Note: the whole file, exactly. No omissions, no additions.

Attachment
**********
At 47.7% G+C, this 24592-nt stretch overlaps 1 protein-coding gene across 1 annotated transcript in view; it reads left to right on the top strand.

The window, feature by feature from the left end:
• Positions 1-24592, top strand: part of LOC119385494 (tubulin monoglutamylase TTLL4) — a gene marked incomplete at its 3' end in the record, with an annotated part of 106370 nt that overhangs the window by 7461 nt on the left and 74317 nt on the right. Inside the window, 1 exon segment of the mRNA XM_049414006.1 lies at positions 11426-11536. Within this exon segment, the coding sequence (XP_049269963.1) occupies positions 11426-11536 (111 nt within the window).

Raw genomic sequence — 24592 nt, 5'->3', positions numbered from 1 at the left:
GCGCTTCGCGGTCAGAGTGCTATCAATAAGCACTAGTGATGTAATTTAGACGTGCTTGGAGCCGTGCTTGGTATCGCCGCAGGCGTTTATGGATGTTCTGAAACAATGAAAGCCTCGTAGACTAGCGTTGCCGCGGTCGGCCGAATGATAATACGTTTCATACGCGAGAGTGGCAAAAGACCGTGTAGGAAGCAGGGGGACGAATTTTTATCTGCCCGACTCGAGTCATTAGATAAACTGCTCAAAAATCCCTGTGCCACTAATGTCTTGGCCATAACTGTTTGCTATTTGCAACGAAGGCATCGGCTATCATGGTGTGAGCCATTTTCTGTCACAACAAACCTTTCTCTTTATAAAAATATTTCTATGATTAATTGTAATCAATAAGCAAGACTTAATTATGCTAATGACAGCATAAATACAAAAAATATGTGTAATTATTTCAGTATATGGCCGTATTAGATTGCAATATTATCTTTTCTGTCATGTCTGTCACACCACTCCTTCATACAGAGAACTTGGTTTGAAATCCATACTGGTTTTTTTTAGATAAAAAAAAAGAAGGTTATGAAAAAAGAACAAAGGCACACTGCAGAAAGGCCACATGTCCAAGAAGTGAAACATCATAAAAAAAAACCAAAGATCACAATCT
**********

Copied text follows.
At 47.7% G+C, this 24592-nt stretch overlaps 1 protein-coding gene across 1 annotated transcript in view; it reads left to right on the top strand.

The window, feature by feature from the left end:
• Positions 1-24592, top strand: part of LOC119385494 (tubulin monoglutamylase TTLL4) — a gene marked incomplete at its 3' end in the record, with an annotated part of 106370 nt that overhangs the window by 7461 nt on the left and 74317 nt on the right. Inside the window, 1 exon segment of the mRNA XM_049414006.1 lies at positions 11426-11536. Within this exon segment, the coding sequence (XP_049269963.1) occupies positions 11426-11536 (111 nt within the window).

Raw genomic sequence — 24592 nt, 5'->3', positions numbered from 1 at the left:
GCGCTTCGCGGTCAGAGTGCTATCAATAAGCACTAGTGATGTAATTTAGACGTGCTTGGAGCCGTGCTTGGTATCGCCGCAGGCGTTTATGGATGTTCTGAAACAATGAAAGCCTCGTAGACTAGCGTTGCCGCGGTCGGCCGAATGATAATACGTTTCATACGCGAGAGTGGCAAAAGACCGTGTAGGAAGCAGGGGGACGAATTTTTATCTGCCCGACTCGAGTCATTAGATAAACTGCTCAAAAATCCCTGTGCCACTAATGTCTTGGCCATAACTGTTTGCTATTTGCAACGAAGGCATCGGCTATCATGGTGTGAGCCATTTTCTGTCACAACAAACCTTTCTCTTTATAAAAATATTTCTATGATTAATTGTAATCAATAAGCAAGACTTAATTATGCTAATGACAGCATAAATACAAAAAATATGTGTAATTATTTCAGTATATGGCCGTATTAGATTGCAATATTATCTTTTCTGTCATGTCTGTCACACCACTCCTTCATACAGAGAACTTGGTTTGAAATCCATACTGGTTTTTTTTAGATAAAAAAAAAGAAGGTTATGAAAAAAGAACAAAGGCACACTGCAGAAAGGCCACATGTCCAAGAAGTGAAACATCATAAAAAAAAACCAAAGATCACAATCT